Thelocal.de - The Turkish economy is the envy of the crisis-wracked Eurozone: its gross domestic product (GDP) has expanded by an annual average of 5.4 percent over the past 10 years. Its public debt has fallen below 40 percent of GDP, much lower than the majority of European countries. In addition, inflation, which was once dizzyingly high, is now under control.
"Flattening growth in (Europe) will trigger new growth and foreign direct investments in Turkey, making it an indispensable part of long-term strategic planning for European firms," consultant Roland Berger wrote in a recent study.
Turkey has a population of 74 million, more than 60 percent of which is 35 years old or younger. And with purchasing power growing from year to year, there is strong demand in areas such as infrastructure, energy, automotive and finance sector.
These are precisely the sectors where German companies excel: out of around 30,000 foreign companies in Turkey, nearly 5,000 are German, according to the German-Turkish Chamber of Commerce in Istanbul.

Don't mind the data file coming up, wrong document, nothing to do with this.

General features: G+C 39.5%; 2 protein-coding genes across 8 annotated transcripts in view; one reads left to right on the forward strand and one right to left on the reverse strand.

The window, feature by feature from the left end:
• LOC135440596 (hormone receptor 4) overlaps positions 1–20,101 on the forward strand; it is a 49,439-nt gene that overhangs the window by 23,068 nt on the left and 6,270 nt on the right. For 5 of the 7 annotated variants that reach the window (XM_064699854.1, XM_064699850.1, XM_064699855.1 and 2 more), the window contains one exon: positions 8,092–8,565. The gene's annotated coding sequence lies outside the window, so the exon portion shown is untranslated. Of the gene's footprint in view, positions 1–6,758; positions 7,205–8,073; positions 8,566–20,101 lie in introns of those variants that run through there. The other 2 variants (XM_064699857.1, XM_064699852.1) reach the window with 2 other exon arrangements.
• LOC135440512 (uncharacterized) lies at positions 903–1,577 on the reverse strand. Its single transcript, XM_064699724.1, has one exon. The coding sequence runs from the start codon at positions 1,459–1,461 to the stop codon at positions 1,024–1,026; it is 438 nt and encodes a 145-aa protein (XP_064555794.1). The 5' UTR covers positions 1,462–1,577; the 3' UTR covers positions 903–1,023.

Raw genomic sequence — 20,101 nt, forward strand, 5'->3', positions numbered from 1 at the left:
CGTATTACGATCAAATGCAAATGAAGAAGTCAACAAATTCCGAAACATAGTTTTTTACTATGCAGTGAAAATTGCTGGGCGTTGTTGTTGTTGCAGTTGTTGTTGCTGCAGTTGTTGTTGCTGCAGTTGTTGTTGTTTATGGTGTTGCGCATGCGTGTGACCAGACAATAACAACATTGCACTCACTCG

Indeed, the number of new German-funded companies set up in Turkey last year shot up by 14 percent to 534.
Tedrive Steering, a maker of steering systems and components for the automobile industry, is one of them. The small specialist engineering firm, based in Wülfrath in Germany's industrialized Ruhr region, has selected Turkey as the site for its first overseas assembly plant.
“The Turkish automobile market is growing fast and German technology enjoys an excellent reputation there," said the company's Chief Executive Thomas Brüse.
"A lot of German companies have long been present in Turkey, but new subsidiaries, branches and joint ventures are signing up to the chamber of commerce, a sign that they are expanding their activities in the country,” said Ralph Jäger, Deputy Chief of the Chamber of Commerce and Finance Chief of RWE Turkey.
RWE, Germany's number-two power supplier, is investing EUR 500 million (USD 615 million) in the construction of a gas-fired combined cycle power plant at Denizli, in the southwest of Turkey, to supply some 3.5 million households with electricity.
The plant is scheduled to be up and running at the end of 2012.